City University of New York
The effectiveness of a response activity such as vaccine distribution could benefit from national standards and preparedness funding allocated in part to minimize interstate disparities.
Simulations compared influenza case rates both nationally and at the state level under 3 scenarios: no vaccine distribution (baseline), optimal vaccine distribution in all states, and vaccine distribution time modified according to state-specific SNS score.
A large-scale agent-based computational model simulated an influenza pandemic in the US population. In this synthetic population each individual or agent had an assigned household, age, workplace or school destination, daily commute, and domestic intercity air travel patterns.
Between optimal and SNS-modified scenarios, attack rates rose not only in low-scoring states but also in high-scoring states, demonstrating an interstate spread of infections. Influenza rates were sensitive to variation of the SNS-modified scenario (delay increments of 1 day versus 5 days), but the interstate effect remained.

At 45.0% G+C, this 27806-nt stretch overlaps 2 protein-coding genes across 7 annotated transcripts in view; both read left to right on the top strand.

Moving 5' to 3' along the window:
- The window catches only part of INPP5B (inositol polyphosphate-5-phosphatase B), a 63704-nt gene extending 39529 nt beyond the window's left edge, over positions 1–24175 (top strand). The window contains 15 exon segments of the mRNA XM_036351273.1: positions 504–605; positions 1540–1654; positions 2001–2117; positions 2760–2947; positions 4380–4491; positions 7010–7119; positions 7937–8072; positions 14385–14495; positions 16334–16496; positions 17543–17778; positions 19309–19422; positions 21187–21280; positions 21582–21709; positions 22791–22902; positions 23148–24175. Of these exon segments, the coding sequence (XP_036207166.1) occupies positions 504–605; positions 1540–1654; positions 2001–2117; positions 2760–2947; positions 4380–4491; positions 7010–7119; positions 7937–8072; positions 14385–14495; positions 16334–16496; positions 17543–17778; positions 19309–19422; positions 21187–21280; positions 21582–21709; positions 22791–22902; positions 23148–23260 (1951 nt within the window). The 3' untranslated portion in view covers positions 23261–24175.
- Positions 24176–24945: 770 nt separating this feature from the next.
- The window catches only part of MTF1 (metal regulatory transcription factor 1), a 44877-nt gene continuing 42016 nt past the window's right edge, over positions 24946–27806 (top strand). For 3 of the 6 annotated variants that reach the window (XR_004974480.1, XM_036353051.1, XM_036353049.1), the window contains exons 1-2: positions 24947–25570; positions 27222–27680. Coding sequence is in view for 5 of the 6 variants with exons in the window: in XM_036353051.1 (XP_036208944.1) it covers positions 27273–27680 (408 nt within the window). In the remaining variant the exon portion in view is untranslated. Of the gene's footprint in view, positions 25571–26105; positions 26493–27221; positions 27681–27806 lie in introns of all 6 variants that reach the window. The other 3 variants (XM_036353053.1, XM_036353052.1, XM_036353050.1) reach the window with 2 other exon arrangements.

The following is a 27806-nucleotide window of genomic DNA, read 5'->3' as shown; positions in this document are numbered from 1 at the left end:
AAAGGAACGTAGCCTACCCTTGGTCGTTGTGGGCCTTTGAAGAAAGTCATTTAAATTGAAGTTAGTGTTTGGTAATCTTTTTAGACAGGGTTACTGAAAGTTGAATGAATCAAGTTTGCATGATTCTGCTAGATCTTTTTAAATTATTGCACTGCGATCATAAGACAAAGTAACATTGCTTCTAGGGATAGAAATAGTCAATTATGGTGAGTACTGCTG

The Centers for Disease Control and Prevention produced a uniform set of scores on a 100-point scale from its 2008 national evaluation of state preparedness to distribute materiel from the Strategic National Stockpile (SNS). This study used these SNS scores to represent each state's relative preparedness to distribute influenza vaccine in a timely manner and assumed that "optimal" vaccine distribution would reach at least 35% of the state's population within 4 weeks. The scores were used to determine the timing of vaccine distribution for each state: each 10-point decrement of score below 90 added an additional delay increment to the distribution time.
Since states' public health systems differ as to pandemic preparedness, this study explored whether such heterogeneity among states could affect the nation's overall influenza rate.